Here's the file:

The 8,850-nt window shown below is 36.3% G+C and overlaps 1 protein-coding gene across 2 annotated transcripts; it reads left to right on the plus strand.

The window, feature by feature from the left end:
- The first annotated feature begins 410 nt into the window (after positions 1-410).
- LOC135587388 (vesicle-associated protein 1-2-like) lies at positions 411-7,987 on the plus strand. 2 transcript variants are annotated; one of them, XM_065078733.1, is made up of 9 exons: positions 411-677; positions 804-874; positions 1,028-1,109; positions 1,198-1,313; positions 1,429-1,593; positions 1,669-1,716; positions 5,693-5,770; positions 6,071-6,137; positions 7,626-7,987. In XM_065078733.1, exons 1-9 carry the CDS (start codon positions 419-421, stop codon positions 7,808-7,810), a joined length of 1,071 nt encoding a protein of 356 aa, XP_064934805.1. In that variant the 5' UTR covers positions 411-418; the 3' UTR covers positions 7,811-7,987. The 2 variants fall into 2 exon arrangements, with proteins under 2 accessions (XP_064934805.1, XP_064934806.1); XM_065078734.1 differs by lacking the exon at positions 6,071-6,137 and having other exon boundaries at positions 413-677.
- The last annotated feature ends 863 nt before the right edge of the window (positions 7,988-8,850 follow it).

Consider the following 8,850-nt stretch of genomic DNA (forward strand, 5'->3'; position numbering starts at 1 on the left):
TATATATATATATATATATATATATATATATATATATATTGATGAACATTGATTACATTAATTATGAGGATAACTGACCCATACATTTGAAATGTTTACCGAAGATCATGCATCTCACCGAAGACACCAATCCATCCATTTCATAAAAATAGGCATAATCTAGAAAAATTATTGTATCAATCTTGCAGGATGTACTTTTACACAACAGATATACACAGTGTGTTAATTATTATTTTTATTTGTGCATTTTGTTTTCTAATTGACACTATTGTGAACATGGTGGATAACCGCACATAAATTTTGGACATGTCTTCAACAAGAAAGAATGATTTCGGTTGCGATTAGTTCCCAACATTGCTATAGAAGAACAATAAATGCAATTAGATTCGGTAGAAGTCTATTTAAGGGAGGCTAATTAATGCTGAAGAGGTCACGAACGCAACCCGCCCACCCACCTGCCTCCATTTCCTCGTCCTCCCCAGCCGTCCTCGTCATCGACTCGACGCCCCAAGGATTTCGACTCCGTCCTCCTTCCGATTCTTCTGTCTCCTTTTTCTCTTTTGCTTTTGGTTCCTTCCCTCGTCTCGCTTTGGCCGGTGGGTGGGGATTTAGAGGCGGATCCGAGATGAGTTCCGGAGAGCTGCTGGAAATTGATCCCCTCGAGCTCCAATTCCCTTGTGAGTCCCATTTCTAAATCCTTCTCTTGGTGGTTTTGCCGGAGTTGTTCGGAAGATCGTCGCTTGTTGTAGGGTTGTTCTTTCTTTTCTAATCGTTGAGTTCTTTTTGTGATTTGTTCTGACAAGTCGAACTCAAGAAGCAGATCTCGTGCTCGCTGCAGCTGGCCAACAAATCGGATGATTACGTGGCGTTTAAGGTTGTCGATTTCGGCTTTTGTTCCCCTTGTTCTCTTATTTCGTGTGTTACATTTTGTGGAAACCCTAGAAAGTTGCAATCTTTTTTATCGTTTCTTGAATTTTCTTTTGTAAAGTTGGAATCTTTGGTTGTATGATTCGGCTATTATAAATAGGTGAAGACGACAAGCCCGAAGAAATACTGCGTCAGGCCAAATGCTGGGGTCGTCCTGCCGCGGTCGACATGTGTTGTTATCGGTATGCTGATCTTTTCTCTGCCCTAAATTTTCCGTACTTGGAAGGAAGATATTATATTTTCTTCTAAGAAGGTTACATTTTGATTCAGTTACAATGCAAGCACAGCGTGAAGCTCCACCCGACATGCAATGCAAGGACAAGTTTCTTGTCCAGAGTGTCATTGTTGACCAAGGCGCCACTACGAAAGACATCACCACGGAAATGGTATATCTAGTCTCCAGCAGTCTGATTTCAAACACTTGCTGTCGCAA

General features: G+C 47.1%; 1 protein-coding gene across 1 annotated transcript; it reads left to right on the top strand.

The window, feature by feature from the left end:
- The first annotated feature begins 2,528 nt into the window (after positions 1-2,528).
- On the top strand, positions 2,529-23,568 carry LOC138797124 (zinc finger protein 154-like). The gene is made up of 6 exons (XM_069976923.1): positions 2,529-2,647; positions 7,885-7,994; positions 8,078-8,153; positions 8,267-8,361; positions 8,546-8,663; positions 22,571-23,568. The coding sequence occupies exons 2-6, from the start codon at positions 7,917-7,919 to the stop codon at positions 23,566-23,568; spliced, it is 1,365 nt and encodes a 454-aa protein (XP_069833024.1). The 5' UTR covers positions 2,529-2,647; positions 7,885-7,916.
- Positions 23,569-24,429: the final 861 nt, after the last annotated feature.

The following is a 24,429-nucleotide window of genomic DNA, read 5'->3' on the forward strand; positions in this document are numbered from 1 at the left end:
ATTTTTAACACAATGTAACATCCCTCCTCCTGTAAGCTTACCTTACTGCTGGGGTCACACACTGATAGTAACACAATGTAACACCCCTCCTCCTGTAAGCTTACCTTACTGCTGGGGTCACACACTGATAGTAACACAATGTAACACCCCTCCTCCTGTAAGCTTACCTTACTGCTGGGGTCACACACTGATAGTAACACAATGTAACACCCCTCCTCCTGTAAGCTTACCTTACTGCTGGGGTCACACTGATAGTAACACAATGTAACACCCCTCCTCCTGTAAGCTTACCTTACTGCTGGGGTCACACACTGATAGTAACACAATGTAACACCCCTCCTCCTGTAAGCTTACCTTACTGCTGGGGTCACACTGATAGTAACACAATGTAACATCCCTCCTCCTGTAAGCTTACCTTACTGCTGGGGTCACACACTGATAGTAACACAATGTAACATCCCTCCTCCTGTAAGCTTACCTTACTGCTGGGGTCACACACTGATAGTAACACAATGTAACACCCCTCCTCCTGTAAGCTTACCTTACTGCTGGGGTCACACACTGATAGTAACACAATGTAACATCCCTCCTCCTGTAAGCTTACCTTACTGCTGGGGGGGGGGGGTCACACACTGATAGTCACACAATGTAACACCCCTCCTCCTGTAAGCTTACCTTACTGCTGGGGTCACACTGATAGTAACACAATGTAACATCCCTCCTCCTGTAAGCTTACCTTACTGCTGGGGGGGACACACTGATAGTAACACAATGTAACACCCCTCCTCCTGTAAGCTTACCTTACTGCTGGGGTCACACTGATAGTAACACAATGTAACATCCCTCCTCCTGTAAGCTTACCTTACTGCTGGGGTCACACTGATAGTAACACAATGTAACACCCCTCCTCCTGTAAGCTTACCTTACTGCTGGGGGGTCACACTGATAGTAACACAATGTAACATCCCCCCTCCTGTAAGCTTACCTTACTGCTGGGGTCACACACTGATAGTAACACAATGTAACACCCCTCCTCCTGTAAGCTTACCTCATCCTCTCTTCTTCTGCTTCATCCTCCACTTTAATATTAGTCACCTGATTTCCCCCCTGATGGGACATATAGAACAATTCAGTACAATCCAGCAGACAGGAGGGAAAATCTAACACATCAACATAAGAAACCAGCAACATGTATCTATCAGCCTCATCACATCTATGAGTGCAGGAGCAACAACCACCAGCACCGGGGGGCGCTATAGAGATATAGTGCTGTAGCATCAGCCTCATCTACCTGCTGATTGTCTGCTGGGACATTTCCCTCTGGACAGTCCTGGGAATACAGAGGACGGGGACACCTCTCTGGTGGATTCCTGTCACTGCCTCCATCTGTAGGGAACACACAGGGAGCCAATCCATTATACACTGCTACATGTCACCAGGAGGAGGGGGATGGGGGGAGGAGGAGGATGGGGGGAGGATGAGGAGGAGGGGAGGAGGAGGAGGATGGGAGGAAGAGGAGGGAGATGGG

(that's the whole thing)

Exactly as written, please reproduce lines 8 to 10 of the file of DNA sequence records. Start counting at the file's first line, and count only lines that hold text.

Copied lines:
General features: G+C 47.1%; 1 protein-coding gene across 1 annotated transcript; it reads left to right on the top strand.

The window, feature by feature from the left end:
- The first annotated feature begins 2,528 nt into the window (after positions 1-2,528).